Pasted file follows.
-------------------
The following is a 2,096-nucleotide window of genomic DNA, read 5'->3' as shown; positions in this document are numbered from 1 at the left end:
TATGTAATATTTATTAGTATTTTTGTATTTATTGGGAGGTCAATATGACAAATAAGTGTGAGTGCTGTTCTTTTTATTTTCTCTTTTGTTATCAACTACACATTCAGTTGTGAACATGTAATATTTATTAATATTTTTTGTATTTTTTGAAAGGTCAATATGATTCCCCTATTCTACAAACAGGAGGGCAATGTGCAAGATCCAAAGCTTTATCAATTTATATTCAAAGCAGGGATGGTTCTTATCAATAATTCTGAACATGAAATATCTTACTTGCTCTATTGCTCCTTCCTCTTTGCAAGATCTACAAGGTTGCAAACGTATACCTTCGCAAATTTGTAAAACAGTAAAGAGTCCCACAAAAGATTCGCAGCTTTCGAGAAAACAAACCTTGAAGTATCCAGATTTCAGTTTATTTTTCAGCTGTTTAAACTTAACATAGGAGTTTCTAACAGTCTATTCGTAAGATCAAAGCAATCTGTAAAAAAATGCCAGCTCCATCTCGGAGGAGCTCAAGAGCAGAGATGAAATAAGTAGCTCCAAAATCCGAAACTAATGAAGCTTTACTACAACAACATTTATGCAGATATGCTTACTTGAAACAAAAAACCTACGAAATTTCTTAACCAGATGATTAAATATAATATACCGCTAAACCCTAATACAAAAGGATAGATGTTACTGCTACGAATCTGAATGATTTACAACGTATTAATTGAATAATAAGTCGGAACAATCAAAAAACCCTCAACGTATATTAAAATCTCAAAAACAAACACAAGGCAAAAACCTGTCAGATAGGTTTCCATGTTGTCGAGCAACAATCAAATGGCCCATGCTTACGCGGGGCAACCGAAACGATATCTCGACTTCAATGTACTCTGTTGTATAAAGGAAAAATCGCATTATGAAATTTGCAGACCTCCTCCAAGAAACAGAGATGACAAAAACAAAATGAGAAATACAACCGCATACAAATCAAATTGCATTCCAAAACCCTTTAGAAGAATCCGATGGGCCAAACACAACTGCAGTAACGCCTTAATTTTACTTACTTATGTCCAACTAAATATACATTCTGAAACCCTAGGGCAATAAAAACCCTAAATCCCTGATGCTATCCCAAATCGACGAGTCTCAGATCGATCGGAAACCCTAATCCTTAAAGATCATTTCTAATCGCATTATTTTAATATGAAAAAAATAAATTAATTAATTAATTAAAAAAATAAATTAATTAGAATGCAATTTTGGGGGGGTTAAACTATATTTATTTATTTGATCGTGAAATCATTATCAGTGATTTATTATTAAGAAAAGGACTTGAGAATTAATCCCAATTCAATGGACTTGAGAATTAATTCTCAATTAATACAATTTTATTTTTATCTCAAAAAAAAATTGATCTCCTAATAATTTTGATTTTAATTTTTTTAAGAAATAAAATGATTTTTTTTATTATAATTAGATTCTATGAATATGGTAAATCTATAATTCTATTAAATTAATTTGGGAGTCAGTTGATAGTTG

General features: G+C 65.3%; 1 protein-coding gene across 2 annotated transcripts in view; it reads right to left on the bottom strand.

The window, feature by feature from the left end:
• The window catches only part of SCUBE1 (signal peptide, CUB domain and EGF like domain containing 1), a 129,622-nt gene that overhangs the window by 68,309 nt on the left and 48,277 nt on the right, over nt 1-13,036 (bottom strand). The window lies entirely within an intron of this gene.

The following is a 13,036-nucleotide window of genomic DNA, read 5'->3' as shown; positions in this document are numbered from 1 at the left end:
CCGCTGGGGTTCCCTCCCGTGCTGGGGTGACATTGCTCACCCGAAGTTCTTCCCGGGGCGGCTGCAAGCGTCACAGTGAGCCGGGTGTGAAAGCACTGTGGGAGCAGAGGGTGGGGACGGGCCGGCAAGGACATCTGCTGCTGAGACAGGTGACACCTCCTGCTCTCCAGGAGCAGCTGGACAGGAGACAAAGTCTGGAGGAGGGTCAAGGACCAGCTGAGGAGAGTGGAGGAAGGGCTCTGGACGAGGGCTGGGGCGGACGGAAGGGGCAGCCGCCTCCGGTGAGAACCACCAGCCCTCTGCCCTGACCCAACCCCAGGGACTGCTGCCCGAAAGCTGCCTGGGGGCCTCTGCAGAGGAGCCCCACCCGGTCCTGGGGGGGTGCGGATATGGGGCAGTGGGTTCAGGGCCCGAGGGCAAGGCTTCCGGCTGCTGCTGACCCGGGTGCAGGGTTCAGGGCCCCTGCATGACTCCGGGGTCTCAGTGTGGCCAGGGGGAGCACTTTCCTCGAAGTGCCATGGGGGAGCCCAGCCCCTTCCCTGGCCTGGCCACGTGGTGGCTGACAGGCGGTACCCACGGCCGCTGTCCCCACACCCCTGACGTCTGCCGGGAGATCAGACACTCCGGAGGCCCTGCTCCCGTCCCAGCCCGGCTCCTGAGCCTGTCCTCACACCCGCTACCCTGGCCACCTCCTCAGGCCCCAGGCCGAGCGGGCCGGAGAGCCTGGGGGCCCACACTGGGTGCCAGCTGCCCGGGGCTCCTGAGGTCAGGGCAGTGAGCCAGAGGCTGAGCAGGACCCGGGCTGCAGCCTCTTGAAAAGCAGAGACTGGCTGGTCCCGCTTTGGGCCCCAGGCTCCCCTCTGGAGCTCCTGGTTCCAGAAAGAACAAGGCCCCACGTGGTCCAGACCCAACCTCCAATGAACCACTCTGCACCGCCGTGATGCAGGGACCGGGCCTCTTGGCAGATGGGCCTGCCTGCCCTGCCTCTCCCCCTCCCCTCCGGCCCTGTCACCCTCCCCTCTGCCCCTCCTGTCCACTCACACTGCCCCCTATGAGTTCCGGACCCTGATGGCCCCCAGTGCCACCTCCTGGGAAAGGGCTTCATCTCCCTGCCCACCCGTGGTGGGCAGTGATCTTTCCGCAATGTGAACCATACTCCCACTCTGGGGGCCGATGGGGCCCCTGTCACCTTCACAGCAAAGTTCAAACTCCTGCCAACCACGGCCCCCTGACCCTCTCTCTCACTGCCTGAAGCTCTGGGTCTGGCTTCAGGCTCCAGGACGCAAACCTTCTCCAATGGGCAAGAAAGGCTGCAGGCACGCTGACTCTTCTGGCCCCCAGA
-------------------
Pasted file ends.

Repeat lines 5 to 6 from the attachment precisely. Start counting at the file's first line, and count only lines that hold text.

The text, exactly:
• The window catches only part of SCUBE1 (signal peptide, CUB domain and EGF like domain containing 1), a 129,622-nt gene that overhangs the window by 68,309 nt on the left and 48,277 nt on the right, over nt 1-13,036 (bottom strand). The window lies entirely within an intron of this gene.

The following is a 13,036-nucleotide window of genomic DNA, read 5'->3' as shown; positions in this document are numbered from 1 at the left end: